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Learning from national implementation of the Veterans Affairs Clinical Resource Hub (CRH) program for improving access to care: protocol for a six year evaluation.
Rubenstein LV, Curtis I, Wheat CL, Grembowski DE, Stockdale SE, Kaboli PJ, Yoon J, Felker BL, Reddy AS, Nelson KM. Learning from national implementation of the Veterans Affairs Clinical Resource Hub (CRH) program for improving access to care: protocol for a six year evaluation. BMC health services research. 2023 Jul 25; 23(1):790.
The Veterans Affairs (VA) Clinical Resource Hub (CRH) program aims to improve patient access to care by implementing time-limited, regionally based primary or mental health staffing support to cover local staffing vacancies. VA''s Office of Primary Care (OPC) designed CRH to support more than 1000 geographically disparate VA outpatient sites, many of which are in rural areas, by providing virtual contingency clinical staffing for sites experiencing primary care and mental health staffing deficits. The subsequently funded CRH evaluation, carried out by the VA Primary Care Analytics Team (PCAT), partnered with CRH program leaders and evaluation stakeholders to develop a protocol for a six-year CRH evaluation. The objectives for developing the CRH evaluation protocol were to prospectively: 1) identify the outcomes CRH aimed to achieve, and the key program elements designed to achieve them; 2) specify evaluation designs and data collection approaches for assessing CRH progress and success; and 3) guide the activities of five geographically dispersed evaluation teams.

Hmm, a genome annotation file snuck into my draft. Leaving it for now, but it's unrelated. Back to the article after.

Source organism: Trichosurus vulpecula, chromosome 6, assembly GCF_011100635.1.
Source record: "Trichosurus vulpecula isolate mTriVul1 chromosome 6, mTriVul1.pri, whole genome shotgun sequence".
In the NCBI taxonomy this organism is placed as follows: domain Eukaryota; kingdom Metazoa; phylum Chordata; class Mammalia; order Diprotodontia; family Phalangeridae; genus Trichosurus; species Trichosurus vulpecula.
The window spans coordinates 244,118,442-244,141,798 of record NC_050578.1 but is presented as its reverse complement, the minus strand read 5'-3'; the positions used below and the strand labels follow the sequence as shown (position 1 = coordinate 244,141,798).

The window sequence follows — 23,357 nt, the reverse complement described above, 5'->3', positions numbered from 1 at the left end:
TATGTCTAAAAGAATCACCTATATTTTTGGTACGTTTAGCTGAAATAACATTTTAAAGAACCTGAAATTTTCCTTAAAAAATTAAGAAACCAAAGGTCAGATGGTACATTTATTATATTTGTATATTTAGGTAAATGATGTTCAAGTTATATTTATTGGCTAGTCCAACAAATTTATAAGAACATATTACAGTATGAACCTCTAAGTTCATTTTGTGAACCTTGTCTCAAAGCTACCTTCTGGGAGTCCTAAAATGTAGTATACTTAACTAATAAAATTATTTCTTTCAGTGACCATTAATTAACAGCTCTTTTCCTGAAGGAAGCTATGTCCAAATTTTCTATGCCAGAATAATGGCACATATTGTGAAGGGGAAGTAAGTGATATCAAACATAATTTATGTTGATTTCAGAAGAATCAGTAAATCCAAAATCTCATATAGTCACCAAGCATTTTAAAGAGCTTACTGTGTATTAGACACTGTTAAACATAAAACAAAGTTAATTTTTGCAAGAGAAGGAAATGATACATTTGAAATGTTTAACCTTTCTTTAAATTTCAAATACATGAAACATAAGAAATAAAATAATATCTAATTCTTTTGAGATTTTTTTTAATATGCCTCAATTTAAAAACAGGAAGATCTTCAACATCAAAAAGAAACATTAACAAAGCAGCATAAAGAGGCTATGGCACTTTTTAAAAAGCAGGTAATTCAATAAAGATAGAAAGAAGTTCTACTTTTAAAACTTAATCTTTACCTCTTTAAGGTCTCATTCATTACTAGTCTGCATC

The protocol documents a multi-method CRH program evaluation design with qualitative and quantitative elements. The evaluation''s overall goal is to assess CRH''s return on investment to the VA and Veterans at six years through synthesis of findings on program effectiveness. The evaluation includes both observational and quasi-experimental elements reflecting impacts at the national, regional, outpatient site, and patient levels. The protocol is based on program evaluation theory, implementation science frameworks, literature on contingency staffing, and iterative review and revision by both research and clinical operations partners.
Health systems increasingly seek to use data to guide management and decision-making for newly implemented clinical programs and policies. Approaches for planning evaluations to accomplish this goal, however, are not well-established. By publishing the protocol, we aim to increase the validity and usefulness of subsequent evaluation findings. We also aim to provide an example of a program evaluation protocol developed within a learning health systems partnership.